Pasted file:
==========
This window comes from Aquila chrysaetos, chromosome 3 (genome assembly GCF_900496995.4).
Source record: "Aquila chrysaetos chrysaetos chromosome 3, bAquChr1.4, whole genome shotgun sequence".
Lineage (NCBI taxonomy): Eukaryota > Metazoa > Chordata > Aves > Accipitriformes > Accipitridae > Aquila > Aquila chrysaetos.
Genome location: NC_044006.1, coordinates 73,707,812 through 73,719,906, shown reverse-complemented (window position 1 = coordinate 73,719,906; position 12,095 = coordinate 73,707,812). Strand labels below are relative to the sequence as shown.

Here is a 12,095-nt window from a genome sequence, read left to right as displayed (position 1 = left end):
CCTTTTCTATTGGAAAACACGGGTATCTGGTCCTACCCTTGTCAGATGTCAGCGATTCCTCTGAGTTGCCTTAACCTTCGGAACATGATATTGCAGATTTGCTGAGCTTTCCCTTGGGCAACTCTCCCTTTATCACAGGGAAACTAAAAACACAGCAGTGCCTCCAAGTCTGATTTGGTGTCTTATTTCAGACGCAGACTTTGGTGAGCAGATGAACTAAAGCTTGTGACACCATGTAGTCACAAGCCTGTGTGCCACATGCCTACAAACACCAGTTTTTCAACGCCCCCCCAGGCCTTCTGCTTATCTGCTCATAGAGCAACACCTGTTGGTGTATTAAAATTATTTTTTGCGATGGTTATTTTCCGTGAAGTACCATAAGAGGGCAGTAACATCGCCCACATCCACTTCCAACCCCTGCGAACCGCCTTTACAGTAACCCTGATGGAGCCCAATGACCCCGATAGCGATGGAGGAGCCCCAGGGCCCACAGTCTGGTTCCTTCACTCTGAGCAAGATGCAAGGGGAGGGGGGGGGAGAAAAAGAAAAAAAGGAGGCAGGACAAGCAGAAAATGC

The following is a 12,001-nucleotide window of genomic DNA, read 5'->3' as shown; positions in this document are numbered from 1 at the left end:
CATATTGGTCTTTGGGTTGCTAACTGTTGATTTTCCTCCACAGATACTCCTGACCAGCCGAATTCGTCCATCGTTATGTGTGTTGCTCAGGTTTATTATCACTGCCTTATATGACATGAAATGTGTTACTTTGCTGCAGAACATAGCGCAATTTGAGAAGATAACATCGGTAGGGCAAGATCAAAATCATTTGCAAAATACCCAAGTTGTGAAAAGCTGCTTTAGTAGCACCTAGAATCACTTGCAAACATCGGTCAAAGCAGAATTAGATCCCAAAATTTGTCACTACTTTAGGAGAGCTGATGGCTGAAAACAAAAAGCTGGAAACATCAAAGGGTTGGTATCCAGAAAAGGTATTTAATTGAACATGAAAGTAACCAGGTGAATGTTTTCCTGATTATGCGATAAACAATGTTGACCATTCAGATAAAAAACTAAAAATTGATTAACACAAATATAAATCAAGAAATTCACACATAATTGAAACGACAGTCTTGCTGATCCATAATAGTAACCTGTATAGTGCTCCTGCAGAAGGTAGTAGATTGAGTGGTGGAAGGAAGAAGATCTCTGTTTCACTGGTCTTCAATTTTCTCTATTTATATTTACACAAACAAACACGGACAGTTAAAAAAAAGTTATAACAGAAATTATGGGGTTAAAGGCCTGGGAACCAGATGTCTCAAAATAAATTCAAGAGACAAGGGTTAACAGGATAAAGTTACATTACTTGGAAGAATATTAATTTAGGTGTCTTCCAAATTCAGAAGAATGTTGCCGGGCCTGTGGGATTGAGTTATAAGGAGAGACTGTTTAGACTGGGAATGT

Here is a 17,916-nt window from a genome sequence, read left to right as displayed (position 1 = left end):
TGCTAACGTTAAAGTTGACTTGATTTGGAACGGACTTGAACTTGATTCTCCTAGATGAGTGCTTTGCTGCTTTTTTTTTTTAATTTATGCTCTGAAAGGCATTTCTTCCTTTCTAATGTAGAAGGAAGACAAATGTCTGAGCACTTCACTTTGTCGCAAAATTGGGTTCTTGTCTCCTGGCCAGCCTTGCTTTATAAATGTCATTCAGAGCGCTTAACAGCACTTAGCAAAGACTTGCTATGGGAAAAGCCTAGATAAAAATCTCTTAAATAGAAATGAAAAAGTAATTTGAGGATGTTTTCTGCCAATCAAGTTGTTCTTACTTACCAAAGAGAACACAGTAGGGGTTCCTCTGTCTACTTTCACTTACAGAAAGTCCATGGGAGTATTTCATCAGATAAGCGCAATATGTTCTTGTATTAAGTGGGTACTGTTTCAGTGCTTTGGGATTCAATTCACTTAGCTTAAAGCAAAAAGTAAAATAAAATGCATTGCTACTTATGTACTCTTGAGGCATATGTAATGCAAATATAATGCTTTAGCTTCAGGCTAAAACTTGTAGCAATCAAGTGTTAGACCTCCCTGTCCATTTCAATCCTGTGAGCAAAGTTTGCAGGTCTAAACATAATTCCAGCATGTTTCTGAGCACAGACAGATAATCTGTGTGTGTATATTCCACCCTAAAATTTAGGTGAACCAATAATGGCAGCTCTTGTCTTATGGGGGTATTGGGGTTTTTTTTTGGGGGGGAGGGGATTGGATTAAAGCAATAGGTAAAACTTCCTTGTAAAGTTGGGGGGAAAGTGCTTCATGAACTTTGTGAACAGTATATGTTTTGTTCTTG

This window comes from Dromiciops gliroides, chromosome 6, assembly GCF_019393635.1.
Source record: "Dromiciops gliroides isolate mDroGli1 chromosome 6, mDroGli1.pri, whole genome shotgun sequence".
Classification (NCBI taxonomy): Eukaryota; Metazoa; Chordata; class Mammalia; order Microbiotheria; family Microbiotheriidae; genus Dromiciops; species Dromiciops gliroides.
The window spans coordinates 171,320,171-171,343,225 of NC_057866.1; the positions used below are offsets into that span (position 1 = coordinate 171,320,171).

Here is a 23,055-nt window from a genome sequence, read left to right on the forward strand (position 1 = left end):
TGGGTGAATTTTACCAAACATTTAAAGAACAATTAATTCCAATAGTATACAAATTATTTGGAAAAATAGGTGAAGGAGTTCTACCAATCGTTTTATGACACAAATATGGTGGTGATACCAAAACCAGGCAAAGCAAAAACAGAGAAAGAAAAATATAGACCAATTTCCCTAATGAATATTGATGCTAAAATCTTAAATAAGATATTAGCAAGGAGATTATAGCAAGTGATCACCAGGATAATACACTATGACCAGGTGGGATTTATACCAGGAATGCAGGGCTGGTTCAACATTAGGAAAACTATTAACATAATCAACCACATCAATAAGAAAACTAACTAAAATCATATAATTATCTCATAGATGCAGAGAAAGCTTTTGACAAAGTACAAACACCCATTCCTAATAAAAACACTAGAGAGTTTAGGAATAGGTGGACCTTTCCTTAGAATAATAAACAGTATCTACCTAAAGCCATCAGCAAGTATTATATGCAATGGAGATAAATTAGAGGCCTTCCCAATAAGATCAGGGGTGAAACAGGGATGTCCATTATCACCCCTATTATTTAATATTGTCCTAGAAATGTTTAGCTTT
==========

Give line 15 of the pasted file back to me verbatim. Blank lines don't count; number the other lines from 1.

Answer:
Here is a 23,055-nt window from a genome sequence, read left to right on the forward strand (position 1 = left end):